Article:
Monday, September 25, 2017

A Divisive and Self-Defeating Protest

Over the last couple of days I’ve found myself in a few debates on social media over the protest by professional athletes, primarily NFL football players, who have “taken a knee,” stayed off the field or sat during the national anthem. I’ve outraged some of my more liberal or leftist online friends for not following the popular, politically correct line of supporting the players. Before I launch into that let me start with the points where I agree with those to my political left:
  • Racism is a problem in the United States. It always has been.
  • President Trump’s 2016 campaign exploited the many divisions in our country including the racial divide. His statements and tweets as President have continued to sew division.
  • Right wing extremists, including white supremacists, have taken the election of President Trump as vindication and justification of their racist views. Racism has become socially acceptable again after decades where that wasn’t true. The racism was always there. Now it’s out in the open again.
  • Law enforcement and the criminal justice system, like any other large group of people, have proverbial bad apples among them including racists. African-Americans suffer mistreatment at the hands of police in disproportionate numbers. This includes black people who have been killed and clearly should not have been.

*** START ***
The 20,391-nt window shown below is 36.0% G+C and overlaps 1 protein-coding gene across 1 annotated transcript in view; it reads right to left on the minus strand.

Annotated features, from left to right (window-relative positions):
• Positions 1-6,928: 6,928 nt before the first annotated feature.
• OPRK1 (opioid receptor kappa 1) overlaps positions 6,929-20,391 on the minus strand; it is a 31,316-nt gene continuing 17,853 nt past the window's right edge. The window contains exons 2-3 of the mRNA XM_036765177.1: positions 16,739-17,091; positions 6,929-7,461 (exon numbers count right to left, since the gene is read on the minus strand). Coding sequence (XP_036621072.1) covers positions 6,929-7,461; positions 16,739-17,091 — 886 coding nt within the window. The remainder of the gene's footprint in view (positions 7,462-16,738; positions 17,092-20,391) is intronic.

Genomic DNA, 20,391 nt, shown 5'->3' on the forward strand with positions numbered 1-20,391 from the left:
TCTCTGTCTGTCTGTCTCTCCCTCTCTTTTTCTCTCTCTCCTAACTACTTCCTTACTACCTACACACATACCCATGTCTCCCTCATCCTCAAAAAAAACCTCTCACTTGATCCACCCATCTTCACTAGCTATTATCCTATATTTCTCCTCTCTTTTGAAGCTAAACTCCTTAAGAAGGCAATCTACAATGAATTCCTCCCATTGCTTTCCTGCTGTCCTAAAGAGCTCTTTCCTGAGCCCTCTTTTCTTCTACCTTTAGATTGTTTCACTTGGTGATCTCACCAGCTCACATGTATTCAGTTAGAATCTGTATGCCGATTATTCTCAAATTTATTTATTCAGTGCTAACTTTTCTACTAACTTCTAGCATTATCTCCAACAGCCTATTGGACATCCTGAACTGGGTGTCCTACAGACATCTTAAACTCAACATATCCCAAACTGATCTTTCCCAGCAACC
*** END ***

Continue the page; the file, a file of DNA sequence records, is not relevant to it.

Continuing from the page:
Colin Kaepernick’s original protest, when he was the first to “take a knee” as a quarterback for the San Francisco 49ers, was a protest against what he sees as unjustified police shootings and killings of African-Americans. People in the black community and most on the political left support him. Many on the right were and are outraged. Kaepernick found himself without a contract this year. An NPR News story put it this way:
"This season, no team has signed him, and some supporters believe NFL owners are avoiding him because of the controversy."
In football terms this is the equivalent of being fired, which is what President Trump, during a speech in Alabama and in subsequent tweets, suggested should happen to all athletes who are disrespectful of the flag and the national anthem. I’ll admit freely that I thought precisely the same thing even before he said it. The difference is that I am not the President of the United States and my impact when I do speak out is minimal. President Trump’s statements once again exploited and expanded on the deep divisions in our country in a way almost nobody else can.

Most Americans take great pride in this country. Those who do, myself included, see the symbols of this nation, our flag and our national anthem included, as almost sacred. That sort of nationalism or patriotism is a positive thing. For me it’s part of my gratitude for the opportunities my parents, both legal immigrants, both Holocaust survivors, were given here. Their life story is an example of the American dream. They came here with next to nothing, worked hard, were successful, and built a very good life for themselves and their children. Very few countries in the world offer that level of opportunity. So, yes, when the country as a whole is disrespected it bothers me no end.